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Traffic signs and signals -- Control systems, Intelligent transportation systems, Transportation planning


Cities and Counties are faced with increasing traffic congestion due to rapidly increasing population. Like many agencies, the City of Gresham has struggled with how to manage the increasing congestion with limited funds for major roadway widening projects. Gresham has recognized the need to optimize existing system capacity to get the most out of their current transportation system infrastructure investment.

In 2005, the City of Gresham, in cooperation with numerous agencies in the Portland metropolitan area, evaluated a variety of signal control systems including traditional time-of-day coordination, traffic responsive, and adaptive signal control systems. Based on that evaluation, the steering committee selected and deployed the SCATS adaptive signal control system on Burnside Road between Eastman Parkway and Powell Boulevard. The Burnside corridor in Gresham, OR is a 5 lane major arterial that carries approximately 38,000 ADT. Burnside serves as a main through route connecting I-84 to OR 26 and Mt. Hood. The SCATS system has been integrated with the existing shared regional traffic signal system and is available for expansion to other jurisdictions in the region.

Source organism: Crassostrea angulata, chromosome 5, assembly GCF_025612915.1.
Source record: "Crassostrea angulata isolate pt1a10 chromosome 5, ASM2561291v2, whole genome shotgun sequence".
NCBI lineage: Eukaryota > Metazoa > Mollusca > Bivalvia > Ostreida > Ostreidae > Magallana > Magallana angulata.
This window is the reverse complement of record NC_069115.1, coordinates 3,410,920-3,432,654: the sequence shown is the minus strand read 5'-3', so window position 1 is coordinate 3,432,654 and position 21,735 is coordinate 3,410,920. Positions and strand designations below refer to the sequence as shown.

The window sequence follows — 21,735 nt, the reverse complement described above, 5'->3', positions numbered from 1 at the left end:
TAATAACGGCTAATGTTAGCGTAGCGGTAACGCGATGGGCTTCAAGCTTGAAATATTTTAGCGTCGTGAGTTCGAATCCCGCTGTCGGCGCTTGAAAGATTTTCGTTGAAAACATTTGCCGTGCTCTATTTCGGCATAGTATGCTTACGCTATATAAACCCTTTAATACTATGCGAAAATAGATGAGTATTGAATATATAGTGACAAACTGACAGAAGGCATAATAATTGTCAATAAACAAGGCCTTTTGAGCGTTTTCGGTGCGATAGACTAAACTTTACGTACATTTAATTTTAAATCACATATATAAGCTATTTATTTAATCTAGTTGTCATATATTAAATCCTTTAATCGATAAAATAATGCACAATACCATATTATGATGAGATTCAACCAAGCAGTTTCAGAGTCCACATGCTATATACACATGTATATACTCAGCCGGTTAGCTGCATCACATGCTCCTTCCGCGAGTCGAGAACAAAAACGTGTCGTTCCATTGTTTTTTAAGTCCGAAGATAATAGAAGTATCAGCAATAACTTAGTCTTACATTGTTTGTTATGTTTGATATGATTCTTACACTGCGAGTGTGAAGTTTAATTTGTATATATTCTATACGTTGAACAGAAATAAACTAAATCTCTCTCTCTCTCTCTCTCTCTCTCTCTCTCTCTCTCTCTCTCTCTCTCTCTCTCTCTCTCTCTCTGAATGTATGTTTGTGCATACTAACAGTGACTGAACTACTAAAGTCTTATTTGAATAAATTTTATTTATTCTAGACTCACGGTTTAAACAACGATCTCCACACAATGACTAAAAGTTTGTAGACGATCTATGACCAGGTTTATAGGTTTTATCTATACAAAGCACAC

This paper describes the process used to evaluate the results of the adaptive signal control system and how they compare to the original project objectives. The evaluation compares changes in travel time, delay, stops and fuel consumption associated with “free” (uncoordinated), time-of-day coordinated and the new adaptive signal system on Burnside Road. This paper should be of interest to other state and local agencies interested in trying to optimize existing arterial capacity.


Presented at the Institute of Transportation Engineers, District 6 Annual Meeting, July 15-18, 2007

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